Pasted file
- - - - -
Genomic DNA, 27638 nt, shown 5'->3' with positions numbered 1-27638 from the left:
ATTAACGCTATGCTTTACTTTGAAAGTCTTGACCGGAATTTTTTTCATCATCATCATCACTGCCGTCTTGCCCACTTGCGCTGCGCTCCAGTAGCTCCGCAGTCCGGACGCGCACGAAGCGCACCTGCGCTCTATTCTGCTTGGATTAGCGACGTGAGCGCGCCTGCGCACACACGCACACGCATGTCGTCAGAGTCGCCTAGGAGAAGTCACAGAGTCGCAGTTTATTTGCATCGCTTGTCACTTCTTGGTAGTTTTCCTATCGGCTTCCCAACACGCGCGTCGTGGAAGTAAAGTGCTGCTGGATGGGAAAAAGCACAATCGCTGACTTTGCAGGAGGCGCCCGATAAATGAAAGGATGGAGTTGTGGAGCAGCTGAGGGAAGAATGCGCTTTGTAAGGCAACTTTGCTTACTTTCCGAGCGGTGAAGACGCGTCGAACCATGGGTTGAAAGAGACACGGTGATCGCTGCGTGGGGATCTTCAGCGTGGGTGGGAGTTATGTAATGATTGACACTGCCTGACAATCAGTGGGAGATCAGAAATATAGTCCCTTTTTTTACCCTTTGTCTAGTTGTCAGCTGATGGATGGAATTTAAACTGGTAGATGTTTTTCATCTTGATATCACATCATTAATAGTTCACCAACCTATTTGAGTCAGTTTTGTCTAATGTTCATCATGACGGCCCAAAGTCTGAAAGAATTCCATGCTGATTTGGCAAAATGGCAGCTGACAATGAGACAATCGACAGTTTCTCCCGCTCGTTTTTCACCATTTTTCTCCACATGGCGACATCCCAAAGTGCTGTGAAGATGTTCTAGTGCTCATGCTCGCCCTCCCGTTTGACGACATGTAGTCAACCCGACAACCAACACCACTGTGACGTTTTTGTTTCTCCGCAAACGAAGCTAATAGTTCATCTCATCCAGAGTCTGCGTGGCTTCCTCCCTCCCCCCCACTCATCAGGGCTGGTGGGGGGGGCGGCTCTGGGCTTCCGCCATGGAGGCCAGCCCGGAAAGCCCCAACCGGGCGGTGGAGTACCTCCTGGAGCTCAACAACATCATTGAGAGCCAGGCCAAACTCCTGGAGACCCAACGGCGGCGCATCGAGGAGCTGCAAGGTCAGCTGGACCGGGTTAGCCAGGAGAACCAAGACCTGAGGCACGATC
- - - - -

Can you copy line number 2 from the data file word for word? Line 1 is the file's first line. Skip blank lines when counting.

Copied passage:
ATTAACGCTATGCTTTACTTTGAAAGTCTTGACCGGAATTTTTTTCATCATCATCATCACTGCCGTCTTGCCCACTTGCGCTGCGCTCCAGTAGCTCCGCAGTCCGGACGCGCACGAAGCGCACCTGCGCTCTATTCTGCTTGGATTAGCGACGTGAGCGCGCCTGCGCACACACGCACACGCATGTCGTCAGAGTCGCCTAGGAGAAGTCACAGAGTCGCAGTTTATTTGCATCGCTTGTCACTTCTTGGTAGTTTTCCTATCGGCTTCCCAACACGCGCGTCGTGGAAGTAAAGTGCTGCTGGATGGGAAAAAGCACAATCGCTGACTTTGCAGGAGGCGCCCGATAAATGAAAGGATGGAGTTGTGGAGCAGCTGAGGGAAGAATGCGCTTTGTAAGGCAACTTTGCTTACTTTCCGAGCGGTGAAGACGCGTCGAACCATGGGTTGAAAGAGACACGGTGATCGCTGCGTGGGGATCTTCAGCGTGGGTGGGAGTTATGTAATGATTGACACTGCCTGACAATCAGTGGGAGATCAGAAATATAGTCCCTTTTTTTACCCTTTGTCTAGTTGTCAGCTGATGGATGGAATTTAAACTGGTAGATGTTTTTCATCTTGATATCACATCATTAATAGTTCACCAACCTATTTGAGTCAGTTTTGTCTAATGTTCATCATGACGGCCCAAAGTCTGAAAGAATTCCATGCTGATTTGGCAAAATGGCAGCTGACAATGAGACAATCGACAGTTTCTCCCGCTCGTTTTTCACCATTTTTCTCCACATGGCGACATCCCAAAGTGCTGTGAAGATGTTCTAGTGCTCATGCTCGCCCTCCCGTTTGACGACATGTAGTCAACCCGACAACCAACACCACTGTGACGTTTTTGTTTCTCCGCAAACGAAGCTAATAGTTCATCTCATCCAGAGTCTGCGTGGCTTCCTCCCTCCCCCCCACTCATCAGGGCTGGTGGGGGGGGCGGCTCTGGGCTTCCGCCATGGAGGCCAGCCCGGAAAGCCCCAACCGGGCGGTGGAGTACCTCCTGGAGCTCAACAACATCATTGAGAGCCAGGCCAAACTCCTGGAGACCCAACGGCGGCGCATCGAGGAGCTGCAAGGTCAGCTGGACCGGGTTAGCCAGGAGAACCAAGACCTGAGGCACGATC